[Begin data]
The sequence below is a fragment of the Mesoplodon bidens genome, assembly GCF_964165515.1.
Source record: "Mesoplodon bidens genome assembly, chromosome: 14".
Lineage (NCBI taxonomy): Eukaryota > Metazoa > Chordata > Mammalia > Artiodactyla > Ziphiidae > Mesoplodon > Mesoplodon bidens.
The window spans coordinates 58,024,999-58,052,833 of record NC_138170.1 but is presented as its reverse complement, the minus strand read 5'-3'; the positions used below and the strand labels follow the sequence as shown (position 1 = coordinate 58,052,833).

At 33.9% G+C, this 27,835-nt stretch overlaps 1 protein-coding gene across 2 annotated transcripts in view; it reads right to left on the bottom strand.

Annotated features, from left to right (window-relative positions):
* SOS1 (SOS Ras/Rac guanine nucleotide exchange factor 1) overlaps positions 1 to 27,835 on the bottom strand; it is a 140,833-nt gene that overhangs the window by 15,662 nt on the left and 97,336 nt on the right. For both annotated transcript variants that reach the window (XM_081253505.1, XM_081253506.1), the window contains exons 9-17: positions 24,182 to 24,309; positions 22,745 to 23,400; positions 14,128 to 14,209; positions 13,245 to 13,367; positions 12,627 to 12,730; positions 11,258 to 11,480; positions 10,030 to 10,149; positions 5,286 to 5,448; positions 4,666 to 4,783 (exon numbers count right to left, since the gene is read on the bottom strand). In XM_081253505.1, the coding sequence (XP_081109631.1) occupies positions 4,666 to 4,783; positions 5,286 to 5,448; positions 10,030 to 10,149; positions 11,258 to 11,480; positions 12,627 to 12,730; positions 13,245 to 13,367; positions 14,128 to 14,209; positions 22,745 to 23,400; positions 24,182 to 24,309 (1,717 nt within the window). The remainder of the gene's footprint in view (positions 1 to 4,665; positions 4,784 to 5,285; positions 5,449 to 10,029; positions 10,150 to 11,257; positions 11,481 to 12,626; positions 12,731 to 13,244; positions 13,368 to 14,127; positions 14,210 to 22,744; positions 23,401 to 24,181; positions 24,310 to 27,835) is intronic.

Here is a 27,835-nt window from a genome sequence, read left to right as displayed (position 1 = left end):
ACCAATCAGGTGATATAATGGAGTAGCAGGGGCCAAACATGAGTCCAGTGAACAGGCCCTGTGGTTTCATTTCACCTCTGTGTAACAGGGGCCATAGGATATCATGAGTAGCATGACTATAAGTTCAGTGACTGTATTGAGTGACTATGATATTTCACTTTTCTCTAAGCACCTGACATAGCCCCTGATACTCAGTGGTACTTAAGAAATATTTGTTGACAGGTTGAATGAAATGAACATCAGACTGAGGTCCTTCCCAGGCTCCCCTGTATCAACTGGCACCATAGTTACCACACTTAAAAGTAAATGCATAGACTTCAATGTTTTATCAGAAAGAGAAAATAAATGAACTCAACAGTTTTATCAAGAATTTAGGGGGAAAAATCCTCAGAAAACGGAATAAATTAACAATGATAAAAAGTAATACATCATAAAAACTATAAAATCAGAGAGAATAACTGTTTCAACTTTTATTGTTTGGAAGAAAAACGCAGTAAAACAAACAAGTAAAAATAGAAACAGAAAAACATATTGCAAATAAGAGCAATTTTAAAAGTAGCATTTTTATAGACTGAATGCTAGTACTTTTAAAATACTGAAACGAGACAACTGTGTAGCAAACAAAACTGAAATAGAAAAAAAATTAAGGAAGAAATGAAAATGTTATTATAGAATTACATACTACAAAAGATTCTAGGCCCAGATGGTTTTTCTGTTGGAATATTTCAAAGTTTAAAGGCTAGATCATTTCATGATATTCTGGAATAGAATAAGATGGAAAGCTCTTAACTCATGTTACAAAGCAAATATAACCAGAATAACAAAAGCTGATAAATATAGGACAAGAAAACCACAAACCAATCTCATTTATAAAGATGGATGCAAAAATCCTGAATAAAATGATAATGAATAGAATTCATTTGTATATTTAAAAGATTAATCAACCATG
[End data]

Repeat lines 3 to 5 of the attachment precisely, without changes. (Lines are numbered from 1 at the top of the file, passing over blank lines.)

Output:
Lineage (NCBI taxonomy): Eukaryota > Metazoa > Chordata > Mammalia > Artiodactyla > Ziphiidae > Mesoplodon > Mesoplodon bidens.
The window spans coordinates 58,024,999-58,052,833 of record NC_138170.1 but is presented as its reverse complement, the minus strand read 5'-3'; the positions used below and the strand labels follow the sequence as shown (position 1 = coordinate 58,052,833).

At 33.9% G+C, this 27,835-nt stretch overlaps 1 protein-coding gene across 2 annotated transcripts in view; it reads right to left on the bottom strand.